Eating, Diet, & Nutrition for Interstitial Cystitis
Can what I eat or drink relieve or prevent IC?
No research consistently links certain foods or drinks to IC. However, some research strongly suggests a relationship between diet and symptoms. Healthy eating and staying hydrated are important for your overall health, including bladder health.
However, some people with IC find that certain foods or drinks trigger or worsen their symptoms. Coffee, soda, alcohol, tomatoes, hot and spicy foods, chocolate, caffeinated beverages, citrus juices and drinks, MSG, and high-acid foods can trigger IC symptoms or make them worse. Some people also note that their symptoms get worse after eating or drinking products with artificial sweeteners, or sweeteners that are not found naturally in foods and beverages.
Learning which foods trigger your symptoms or make them worse may take some effort. Keep a food diary and note the times you have bladder pain. For example, the diary might show that your symptom flares always happen after you eat tomatoes or oranges. If you find that certain foods make your symptoms worse, your health care professional and dietitian can help you avoid them with an eating plan. Find an expert to advise you on how to use nutrition and ingredient information on a food label. You can use this information to help you avoid eating or drinking things that trigger pain in your bladder.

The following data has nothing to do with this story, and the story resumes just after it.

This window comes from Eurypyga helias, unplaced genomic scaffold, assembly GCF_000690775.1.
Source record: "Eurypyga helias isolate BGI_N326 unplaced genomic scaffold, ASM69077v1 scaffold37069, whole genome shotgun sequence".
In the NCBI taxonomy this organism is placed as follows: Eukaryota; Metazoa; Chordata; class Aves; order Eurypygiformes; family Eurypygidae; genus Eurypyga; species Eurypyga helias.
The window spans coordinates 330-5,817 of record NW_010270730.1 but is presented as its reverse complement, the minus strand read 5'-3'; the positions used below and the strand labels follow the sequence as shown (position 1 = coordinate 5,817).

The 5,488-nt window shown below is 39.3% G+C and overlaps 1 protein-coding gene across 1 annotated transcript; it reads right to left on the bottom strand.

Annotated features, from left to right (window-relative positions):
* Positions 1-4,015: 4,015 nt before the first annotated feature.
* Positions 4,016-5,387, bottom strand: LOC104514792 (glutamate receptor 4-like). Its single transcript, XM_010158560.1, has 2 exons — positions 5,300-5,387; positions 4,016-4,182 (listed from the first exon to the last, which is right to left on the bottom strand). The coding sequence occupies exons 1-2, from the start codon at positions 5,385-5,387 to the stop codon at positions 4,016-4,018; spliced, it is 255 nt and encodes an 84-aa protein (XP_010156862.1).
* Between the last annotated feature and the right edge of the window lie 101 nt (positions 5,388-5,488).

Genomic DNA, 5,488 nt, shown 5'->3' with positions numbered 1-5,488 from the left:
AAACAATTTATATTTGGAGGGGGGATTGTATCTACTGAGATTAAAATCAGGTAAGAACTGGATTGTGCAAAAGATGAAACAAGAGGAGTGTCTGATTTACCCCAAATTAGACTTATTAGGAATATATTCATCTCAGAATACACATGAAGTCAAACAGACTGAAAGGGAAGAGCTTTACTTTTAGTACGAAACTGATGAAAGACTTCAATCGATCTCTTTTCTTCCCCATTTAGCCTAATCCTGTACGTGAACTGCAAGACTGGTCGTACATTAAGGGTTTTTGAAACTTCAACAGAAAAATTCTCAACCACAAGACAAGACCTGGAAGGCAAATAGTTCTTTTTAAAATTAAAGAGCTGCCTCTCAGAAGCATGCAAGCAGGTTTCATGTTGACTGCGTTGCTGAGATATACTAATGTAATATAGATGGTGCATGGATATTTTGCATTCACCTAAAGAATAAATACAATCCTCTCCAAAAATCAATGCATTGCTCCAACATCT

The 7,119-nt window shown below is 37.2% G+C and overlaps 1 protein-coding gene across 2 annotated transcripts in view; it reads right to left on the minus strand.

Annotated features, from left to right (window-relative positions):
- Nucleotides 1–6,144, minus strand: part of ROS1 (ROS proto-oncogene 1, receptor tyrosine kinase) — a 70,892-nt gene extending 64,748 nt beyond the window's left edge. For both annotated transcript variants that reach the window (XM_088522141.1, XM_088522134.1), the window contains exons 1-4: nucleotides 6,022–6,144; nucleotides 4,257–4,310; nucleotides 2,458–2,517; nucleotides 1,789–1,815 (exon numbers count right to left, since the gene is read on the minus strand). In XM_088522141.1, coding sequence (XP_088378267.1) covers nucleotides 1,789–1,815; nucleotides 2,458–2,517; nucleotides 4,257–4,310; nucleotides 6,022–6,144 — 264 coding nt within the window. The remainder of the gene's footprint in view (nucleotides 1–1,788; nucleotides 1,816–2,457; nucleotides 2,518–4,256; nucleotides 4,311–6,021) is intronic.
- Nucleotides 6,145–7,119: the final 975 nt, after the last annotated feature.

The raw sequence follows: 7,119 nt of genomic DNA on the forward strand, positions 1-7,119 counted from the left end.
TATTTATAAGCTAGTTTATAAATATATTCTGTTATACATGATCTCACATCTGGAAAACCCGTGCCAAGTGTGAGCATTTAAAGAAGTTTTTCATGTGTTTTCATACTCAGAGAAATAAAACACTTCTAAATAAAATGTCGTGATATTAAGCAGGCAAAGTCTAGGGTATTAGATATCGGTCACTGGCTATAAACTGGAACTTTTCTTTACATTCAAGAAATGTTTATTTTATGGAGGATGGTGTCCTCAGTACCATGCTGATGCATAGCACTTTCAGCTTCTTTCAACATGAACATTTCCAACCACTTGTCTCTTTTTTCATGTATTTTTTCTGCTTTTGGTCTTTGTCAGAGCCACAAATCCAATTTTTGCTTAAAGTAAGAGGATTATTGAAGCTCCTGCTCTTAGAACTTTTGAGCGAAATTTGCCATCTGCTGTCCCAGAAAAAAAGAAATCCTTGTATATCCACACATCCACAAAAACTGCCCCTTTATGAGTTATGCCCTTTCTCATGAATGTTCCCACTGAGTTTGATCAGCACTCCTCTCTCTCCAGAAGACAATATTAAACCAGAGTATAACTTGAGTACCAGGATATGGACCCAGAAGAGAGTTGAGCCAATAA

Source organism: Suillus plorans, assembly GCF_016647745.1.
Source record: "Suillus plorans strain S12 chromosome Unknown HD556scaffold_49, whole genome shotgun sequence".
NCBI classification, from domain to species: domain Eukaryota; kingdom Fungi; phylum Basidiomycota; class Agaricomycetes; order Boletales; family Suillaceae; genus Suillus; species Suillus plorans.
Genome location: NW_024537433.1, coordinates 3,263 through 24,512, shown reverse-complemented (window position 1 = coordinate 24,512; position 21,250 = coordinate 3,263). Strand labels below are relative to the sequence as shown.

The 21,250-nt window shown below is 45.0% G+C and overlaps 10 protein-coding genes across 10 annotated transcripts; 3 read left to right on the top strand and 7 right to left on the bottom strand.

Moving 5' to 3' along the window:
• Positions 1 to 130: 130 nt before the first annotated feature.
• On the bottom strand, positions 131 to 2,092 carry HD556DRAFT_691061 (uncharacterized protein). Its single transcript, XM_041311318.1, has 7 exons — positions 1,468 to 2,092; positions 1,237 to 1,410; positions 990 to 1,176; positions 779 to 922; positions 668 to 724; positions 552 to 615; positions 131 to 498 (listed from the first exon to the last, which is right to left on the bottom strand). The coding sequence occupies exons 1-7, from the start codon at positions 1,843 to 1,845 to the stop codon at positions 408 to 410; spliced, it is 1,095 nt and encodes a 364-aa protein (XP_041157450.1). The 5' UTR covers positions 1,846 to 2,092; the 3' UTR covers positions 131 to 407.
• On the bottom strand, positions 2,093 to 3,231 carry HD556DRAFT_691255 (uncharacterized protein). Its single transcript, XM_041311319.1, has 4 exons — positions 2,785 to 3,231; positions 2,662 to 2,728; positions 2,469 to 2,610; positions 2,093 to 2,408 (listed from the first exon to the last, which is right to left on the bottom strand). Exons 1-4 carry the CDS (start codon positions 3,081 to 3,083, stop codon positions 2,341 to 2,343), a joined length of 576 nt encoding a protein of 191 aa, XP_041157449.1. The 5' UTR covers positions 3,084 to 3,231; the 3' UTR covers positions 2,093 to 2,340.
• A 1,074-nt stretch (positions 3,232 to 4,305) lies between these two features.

Stopping certain foods and drinks—and then adding them back to what you normally eat and drink one at a time—may help you figure out which foods or drinks, if any, affect your symptoms. Talk with your health care professional about how much liquid you should drink to prevent dehydration based on your health, how active you are, and where you live. Water is the best liquid for bladder health.
Some doctors recommend taking an antacid with meals. This medicine reduces the amount of acid that gets into the urine.
This content is provided as a service of the National Institute of Diabetes and Digestive and Kidney Diseases (NIDDK), part of the National Institutes of Health. The NIDDK translates and disseminates research findings through its clearinghouses and education programs to increase knowledge and understanding about health and disease among patients, health professionals, and the public. Content produced by the NIDDK is carefully reviewed by NIDDK scientists and other experts.